TRAV­EL­ERS

Star Eric McCor­mack gets Red Alert on board with Net­flix’s new time travel drama

SFX: The Sci-Fi and Fantasy Magazine - - Red Alert -

IT HAS LINKS TO STAR­GATE AND STAR TREK (SORT OF)

1 Trav­el­ers was writ­ten, cre­ated and pro­duced by Brad Wright, who co-cre­ated all three live-ac­tion Star­gate se­ries. “Brad Wright lost a bet,” McCor­mack jokes when asked about be­ing cast in the lead role of Trav­eler 3468, aka FBI Spe­cial Agent Grant MacLaren. “Brad wrote the episode of The Outer Lim­its that I was in 23 years ago so we’ve been sort of aware of each other for some time.” That episode, “Tem­pests”, aired in 1997, a year be­fore McCor­mack starred in Free En­ter­prise, a com­edy about Trekkies fea­tur­ing Wil­liam Shat­ner.

THE FU­TURE IS HIS­TORY

2 Trav­el­ers’ premise posits that hun­dreds of years from now hu­man­ity will be al­most wiped out. The trav­ellers are sent back in time to save it. What brings about the col­lapse won’t be re­vealed im­me­di­ately, though. “This is a time travel show where we never leave 2016 be­cause the time trav­el­ling is be­ing done from the fu­ture to now,” McCor­mack ex­plains. “It’s such a cru­cial piv­ot­ing point for a world that we find over the course of the first sea­son goes in­creas­ingly wrong.”

THE DEAD WILL RISE

3 Rather than send flesh and blood back in time, fu­ture hu­mans have dis­cov­ered a way to trans­mit con­scious­ness into minds that have mo­ments of life left. “We trav­ellers from the fu­ture don’t ar­rive in our own bod­ies,” McCor­mack ex­plains. “We ar­rive in the form of peo­ple who are liv­ing right now – it could be any­body; it could be you – but we take their bod­ies just be­fore they die. We know ex­actly when and where they die be­cause of so­cial media. So while no­body else in your life knows that tech­ni­cally you were sup­posed to have died at that mo­ment, we know.”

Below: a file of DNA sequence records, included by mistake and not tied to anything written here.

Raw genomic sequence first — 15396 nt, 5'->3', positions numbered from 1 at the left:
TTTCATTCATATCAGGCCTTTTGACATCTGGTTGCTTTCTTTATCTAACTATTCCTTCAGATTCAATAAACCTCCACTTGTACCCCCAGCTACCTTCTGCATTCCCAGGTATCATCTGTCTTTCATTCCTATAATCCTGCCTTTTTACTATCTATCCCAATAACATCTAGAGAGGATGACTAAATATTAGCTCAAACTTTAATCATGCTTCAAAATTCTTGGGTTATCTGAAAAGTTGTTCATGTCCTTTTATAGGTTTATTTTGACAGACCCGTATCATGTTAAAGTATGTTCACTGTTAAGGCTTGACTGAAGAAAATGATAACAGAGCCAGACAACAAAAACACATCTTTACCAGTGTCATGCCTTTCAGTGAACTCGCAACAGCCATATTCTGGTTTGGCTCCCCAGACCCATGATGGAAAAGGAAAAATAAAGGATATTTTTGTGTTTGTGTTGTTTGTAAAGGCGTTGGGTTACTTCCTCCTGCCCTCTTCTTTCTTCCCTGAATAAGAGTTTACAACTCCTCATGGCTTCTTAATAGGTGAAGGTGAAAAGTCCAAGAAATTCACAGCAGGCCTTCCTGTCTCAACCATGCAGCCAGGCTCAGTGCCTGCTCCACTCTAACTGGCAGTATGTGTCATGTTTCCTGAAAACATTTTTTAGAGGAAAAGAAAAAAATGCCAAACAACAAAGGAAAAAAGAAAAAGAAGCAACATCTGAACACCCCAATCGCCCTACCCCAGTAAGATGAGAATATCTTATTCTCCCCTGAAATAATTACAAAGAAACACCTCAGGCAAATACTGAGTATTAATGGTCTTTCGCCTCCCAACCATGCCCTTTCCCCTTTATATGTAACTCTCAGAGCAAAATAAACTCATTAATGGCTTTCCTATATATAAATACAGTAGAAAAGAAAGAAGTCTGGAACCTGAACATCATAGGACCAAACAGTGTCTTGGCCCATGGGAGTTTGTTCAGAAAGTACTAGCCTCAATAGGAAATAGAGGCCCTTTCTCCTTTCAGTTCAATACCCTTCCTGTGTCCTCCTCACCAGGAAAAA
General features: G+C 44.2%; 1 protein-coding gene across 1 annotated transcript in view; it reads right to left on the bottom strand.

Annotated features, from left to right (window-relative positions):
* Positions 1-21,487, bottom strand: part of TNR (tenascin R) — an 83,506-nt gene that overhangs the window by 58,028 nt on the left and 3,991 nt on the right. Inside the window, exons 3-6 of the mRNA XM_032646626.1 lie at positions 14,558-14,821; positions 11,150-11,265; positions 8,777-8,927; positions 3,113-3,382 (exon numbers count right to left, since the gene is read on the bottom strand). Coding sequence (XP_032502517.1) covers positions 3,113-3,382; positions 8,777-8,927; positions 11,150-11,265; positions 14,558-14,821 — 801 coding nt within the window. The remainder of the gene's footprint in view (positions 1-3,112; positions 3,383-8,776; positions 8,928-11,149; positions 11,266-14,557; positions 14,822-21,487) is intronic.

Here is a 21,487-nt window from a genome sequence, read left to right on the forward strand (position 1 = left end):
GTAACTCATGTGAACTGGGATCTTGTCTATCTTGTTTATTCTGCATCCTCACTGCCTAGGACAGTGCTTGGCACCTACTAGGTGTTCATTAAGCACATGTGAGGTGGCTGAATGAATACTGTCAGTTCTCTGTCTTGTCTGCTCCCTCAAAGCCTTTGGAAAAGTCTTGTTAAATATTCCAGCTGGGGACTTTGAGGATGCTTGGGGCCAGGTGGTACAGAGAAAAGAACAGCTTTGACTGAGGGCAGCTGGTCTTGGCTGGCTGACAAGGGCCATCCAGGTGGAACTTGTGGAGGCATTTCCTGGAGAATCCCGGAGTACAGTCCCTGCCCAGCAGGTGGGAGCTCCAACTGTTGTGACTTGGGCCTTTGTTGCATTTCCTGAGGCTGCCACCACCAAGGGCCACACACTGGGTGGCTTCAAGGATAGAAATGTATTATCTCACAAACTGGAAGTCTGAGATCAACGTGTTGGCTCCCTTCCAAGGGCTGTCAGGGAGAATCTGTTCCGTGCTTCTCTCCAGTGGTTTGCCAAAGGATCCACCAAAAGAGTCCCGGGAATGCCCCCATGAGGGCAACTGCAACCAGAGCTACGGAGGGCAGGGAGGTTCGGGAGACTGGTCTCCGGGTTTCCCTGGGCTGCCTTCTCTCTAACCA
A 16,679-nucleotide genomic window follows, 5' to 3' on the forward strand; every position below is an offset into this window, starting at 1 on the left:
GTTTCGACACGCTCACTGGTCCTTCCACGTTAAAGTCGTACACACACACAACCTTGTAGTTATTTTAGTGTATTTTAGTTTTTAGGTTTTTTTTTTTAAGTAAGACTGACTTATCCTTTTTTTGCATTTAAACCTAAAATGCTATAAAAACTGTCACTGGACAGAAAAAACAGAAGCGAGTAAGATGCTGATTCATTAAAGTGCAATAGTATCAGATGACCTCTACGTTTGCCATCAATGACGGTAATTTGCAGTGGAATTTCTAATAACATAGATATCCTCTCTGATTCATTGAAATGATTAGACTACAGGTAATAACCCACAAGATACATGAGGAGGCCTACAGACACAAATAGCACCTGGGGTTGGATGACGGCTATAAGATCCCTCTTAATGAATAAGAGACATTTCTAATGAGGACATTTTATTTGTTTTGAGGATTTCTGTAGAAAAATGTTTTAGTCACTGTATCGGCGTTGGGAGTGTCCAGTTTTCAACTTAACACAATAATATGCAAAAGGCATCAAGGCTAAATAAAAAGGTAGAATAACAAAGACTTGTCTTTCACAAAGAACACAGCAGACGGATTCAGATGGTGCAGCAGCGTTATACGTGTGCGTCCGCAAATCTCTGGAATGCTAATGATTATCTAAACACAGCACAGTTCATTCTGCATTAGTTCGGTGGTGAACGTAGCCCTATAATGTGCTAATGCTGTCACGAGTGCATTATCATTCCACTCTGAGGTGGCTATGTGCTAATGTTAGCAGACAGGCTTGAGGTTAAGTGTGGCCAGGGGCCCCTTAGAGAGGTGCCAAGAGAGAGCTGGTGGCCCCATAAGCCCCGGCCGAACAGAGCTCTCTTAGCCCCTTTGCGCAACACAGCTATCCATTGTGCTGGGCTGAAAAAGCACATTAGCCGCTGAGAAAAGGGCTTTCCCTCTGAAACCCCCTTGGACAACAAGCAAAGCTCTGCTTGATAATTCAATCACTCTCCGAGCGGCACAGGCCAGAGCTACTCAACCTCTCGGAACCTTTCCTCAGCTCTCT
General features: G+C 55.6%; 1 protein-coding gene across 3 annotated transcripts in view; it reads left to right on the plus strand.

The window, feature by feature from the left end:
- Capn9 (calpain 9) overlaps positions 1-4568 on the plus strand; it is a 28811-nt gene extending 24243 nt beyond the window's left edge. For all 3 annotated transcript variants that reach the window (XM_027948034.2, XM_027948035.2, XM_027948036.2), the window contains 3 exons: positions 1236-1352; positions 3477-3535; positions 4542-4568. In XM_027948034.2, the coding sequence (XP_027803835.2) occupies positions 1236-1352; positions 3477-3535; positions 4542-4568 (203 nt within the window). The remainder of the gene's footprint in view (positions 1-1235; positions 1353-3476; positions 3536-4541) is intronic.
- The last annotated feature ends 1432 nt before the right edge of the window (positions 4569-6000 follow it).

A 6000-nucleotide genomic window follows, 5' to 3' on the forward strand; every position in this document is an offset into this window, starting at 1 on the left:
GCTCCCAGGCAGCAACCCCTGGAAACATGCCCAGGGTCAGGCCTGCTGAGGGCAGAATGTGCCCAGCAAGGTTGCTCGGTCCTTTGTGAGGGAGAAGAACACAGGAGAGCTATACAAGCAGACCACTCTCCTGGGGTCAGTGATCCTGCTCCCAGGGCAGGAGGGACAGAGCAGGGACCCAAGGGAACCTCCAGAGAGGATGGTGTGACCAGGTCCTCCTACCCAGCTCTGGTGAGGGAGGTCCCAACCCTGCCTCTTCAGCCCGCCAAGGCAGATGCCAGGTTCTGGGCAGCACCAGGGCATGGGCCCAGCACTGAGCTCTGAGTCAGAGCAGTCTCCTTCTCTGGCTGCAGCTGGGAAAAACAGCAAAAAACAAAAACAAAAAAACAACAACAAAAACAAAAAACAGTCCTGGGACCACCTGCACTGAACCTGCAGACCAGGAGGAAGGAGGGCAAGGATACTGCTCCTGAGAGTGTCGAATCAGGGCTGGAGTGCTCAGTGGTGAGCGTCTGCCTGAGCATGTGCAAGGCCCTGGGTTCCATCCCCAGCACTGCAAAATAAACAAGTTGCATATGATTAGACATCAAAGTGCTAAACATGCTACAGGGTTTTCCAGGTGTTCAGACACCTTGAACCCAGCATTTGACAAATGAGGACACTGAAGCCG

FACE­BOOK SAVES THE FU­TURE

4 Mark Zucker­berg as hu­man­ity’s last hope doesn’t sound like an idea that would ap­peal to pri­vacy ad­vo­cates. None­the­less, the no­tion that per­sonal in­for­ma­tion shared on sites like Face­book and Twit­ter will pro­vide an im­por­tant ac­count of our time is a key el­e­ment of Trav­el­ers. “Brad was say­ing that for him this was re­ally the be­gin­ning of the idea,” McCor­mack re­veals. “They used to say that his­tory was be­ing writ­ten by the win­ners but now his­tory is be­ing writ­ten by ev­ery­body. Ev­ery­body’s crazy texted, tweeted thought will be­come part of an his­tor­i­cal record, which is part of the rea­son why we trav­ellers come back to this par­tic­u­lar time.”

IT’S AMER­I­CAN SCI-FI DONE BRI­TISH STYLE

5 The se­ries pre­miere was di­rected by Nick Hur­ran, who cut his teeth on the late-1980s Bri­tish sit­com Never The Twain and more re­cently helmed sev­eral episodes of Doc­tor Who and Sher­lock. “We knew that vis­ually and tone-wise this show was go­ing to have a very, very dif­fer­ent feel than a net­work show,” says McCor­mack. “Nick took what he’d been prac­tic­ing on Sher­lock and he set up the shots in the weird­est way. All the other di­rec­tors were so ex­cited by what he did.”

Trav­el­ers airs on Show­case in Canada this month and on Net­flix later this year.

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